The good, the bad, and the what-the-heck
by Alec Clayton
|"Reverie," painting by Alain Clerc, courtesy Tacoma Community College|
I’ve said this before, and I’ll say it again: juried exhibitions are always a mixed bag of the good, the bad, and the what-the-heck. Given that, the annual juried exhibition at the gallery at Tacoma Community College weighs much more heavily toward the good, with a few pieces that could even be called great.
Among the more outstanding pieces is Irene Osborn’s ceramic sculpture “Refugee.” It is a small bust of a mother holding her child to her breast. The feelings it conveys are sadness and sweetness. It could almost be said to be maudlin, but it rises above that. And then, if you look at it from the back, there is a huge surprise. The figure is hollowed out and lumps of clay inside the scooped-out figure look like a cascading waterfall of boulders. It is startling, thought provoking and attention-grabbing.
|“Refugee” ceramic sculpture by Irene Osborn, courtesy Tacoma Community College|
Another piece that is attention-grabbing is Lois Beck’s monoprint “Intersection.” There are four small prints mounted within a horizontal frame. Each print is an almost solid dark brown with two jagged white lines like lightning strikes that run from edge to edge, intersecting at one point. It is a small but bold and simple print that is electric in its impact.
And yet another startling image is Mary Beth Haynes’s sculpture in painted waxed clay, “Manifesto.” It is a bust of a woman with arms lifted as if in celebration and mouth open in what looks like a defiant shout. Even though the sculpture is small, the figure appears monumental. She is a large, muscular woman. Her hands and the top of her head are left unfinished in jagged shards like a figure in the process of being chiseled out of a mountain. This is a powerful image that reminds me of the female figures seen in Michelangelo’s Sistine Chapel frescoes now on display at the Tacoma Armory.
Barbara Patterson has two paintings in the show that amazingly look much alike even though one of them is completely abstract and the other is clearly figurative. “The Dance of the Monks” depicts three dancing monks painted mostly in flat areas of blue with some orange, and the untitled abstract painting next to it is a grouping of squarish shapes in the same range of blues and oranges.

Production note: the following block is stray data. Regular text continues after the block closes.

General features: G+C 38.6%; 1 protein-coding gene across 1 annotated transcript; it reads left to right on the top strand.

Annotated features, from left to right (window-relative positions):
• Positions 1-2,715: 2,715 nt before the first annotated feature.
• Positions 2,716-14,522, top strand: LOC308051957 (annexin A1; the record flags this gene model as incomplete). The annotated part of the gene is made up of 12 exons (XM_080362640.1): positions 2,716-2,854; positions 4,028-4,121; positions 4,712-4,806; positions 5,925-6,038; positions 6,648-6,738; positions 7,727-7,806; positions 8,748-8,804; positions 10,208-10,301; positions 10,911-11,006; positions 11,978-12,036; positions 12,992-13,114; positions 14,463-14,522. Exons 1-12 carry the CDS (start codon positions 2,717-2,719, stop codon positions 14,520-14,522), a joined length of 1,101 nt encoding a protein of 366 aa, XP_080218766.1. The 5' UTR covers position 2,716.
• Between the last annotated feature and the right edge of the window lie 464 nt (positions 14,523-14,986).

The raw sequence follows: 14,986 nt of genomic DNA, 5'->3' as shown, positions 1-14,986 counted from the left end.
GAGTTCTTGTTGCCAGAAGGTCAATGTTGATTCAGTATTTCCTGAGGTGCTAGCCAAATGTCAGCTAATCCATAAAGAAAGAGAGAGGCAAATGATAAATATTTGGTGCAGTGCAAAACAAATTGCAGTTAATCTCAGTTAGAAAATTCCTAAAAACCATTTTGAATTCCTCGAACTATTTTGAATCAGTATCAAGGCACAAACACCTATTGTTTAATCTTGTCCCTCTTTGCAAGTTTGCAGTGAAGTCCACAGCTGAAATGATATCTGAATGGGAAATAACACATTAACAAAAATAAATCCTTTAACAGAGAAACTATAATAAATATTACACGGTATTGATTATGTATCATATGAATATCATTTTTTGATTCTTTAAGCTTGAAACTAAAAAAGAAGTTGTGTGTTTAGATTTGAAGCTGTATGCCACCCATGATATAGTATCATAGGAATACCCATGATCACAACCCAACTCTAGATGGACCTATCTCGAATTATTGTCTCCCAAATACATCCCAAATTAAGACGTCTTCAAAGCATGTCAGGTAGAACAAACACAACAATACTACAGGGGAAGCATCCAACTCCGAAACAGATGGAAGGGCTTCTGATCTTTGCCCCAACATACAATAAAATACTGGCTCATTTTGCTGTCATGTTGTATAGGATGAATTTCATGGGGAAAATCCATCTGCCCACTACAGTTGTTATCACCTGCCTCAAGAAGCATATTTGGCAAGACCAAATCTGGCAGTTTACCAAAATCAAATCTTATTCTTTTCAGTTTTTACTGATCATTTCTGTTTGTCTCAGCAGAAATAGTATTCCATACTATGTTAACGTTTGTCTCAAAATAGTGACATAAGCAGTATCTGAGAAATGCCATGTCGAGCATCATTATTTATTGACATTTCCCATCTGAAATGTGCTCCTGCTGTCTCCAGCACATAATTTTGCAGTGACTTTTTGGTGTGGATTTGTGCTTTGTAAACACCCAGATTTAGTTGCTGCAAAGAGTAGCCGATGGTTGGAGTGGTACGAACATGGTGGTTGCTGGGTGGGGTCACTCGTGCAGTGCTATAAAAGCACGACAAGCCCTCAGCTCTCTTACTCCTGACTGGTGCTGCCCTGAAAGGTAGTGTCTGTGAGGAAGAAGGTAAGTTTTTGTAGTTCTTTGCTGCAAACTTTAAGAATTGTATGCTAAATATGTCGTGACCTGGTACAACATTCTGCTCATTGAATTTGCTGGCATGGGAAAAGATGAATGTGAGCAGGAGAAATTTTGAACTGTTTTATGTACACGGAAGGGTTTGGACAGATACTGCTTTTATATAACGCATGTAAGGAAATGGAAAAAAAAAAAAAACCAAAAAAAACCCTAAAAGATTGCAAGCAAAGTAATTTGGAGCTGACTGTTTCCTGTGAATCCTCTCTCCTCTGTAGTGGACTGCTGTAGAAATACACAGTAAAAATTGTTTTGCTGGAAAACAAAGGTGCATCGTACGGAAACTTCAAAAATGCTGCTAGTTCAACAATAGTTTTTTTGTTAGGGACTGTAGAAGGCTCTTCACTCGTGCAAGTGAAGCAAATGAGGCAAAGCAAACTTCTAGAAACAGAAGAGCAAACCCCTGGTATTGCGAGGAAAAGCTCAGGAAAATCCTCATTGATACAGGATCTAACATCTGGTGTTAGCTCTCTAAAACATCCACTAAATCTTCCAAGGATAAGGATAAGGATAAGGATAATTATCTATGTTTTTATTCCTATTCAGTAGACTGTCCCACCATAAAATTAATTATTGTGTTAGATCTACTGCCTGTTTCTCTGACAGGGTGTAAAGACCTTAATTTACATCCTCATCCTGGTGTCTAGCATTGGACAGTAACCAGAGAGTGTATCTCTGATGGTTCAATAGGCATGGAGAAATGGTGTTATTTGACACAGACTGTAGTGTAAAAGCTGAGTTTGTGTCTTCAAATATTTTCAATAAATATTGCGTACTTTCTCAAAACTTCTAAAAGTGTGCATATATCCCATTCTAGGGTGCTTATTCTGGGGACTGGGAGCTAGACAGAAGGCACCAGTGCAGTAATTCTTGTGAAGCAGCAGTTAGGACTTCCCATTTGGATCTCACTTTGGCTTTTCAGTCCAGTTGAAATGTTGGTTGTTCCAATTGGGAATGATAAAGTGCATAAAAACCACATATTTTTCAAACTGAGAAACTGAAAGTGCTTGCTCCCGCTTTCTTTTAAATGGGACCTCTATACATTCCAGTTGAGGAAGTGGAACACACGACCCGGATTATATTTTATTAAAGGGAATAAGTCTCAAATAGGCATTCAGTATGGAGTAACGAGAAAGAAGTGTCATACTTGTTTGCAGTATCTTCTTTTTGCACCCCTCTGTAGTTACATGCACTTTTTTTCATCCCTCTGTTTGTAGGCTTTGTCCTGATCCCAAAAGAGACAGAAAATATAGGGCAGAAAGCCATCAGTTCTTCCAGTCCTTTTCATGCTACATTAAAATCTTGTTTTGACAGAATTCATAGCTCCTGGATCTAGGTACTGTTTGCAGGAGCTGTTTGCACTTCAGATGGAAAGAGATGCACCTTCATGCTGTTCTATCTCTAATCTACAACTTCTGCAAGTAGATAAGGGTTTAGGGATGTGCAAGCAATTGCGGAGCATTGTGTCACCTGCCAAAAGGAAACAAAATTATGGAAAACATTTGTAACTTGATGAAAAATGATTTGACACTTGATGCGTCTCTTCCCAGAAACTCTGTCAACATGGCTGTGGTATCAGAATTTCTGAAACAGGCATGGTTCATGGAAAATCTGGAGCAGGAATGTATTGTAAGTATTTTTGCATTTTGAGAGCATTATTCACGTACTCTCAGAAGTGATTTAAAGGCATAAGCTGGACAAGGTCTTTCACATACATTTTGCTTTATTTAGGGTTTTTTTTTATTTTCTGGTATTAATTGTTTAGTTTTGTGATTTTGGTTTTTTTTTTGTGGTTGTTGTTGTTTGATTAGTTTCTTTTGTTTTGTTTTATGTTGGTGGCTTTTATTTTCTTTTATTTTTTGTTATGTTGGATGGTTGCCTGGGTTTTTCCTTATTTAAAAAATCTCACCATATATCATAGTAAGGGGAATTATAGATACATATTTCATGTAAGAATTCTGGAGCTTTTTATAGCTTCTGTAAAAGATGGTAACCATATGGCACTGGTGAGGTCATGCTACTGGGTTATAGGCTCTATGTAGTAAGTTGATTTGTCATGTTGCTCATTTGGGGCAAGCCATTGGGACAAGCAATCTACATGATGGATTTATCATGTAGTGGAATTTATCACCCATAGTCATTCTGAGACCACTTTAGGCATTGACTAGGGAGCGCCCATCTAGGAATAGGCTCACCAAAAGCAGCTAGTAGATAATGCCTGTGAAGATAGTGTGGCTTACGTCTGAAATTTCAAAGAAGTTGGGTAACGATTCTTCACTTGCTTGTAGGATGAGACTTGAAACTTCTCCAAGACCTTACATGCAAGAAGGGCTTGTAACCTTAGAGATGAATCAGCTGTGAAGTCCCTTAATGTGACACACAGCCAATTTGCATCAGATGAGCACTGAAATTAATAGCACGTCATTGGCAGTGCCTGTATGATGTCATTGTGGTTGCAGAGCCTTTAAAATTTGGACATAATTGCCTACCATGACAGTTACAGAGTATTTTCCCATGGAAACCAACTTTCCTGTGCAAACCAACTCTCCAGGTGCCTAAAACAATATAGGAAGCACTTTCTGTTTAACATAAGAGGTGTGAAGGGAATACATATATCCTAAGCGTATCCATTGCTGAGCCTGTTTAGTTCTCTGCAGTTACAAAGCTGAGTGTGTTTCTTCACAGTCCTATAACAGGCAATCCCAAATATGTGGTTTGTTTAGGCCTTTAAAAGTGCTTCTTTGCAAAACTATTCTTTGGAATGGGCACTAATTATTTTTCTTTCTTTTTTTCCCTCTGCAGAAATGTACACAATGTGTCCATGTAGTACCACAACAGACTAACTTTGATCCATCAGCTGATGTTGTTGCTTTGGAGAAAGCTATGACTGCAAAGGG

“Nude Window” by Paul Steucke is a large nude that reminds me very much of paintings by Robert Henri of the Ashcan School in its moody simplicity, but it is more contemporary in appearance because it is flatter.
There are two paintings by Alain Clerc that create large overall patterns with peek-a-boo figures that are mostly hidden within patterns of organic shapes. His “Reverie” is a landscape with two female nudes sprawled across hills. At first glance the figures are not noticeable but are just part of the landscape. And at the bottom there is a large running rabbit that’s remindful of the hare in Alice in Wonderland. His paintings are clever in concept and eye-catching due to the ways in which a variety of colors and shapes are unified into a single pattern.
Glen LaMar is represented with three abstract sculptures, two with soaring shapes and one like a heraldic shield, and all with rich, opalescent colors. His “Inner Beauty” was chosen for a juror’s choice award. Also chosen for a juror’s choice award was one of two paintings by Lynette Charters from her celebrated Missing Woman series, either of which could easily deserve the award.
Annual Juried Local Art Exhibition, noon to 5 p.m. Monday-Thursday, through Oct. 20, Tacoma Community College, Building 5A, entrance off South 12th Street between Pearl and Mildred, Tacoma, visitor parking in Lot G.
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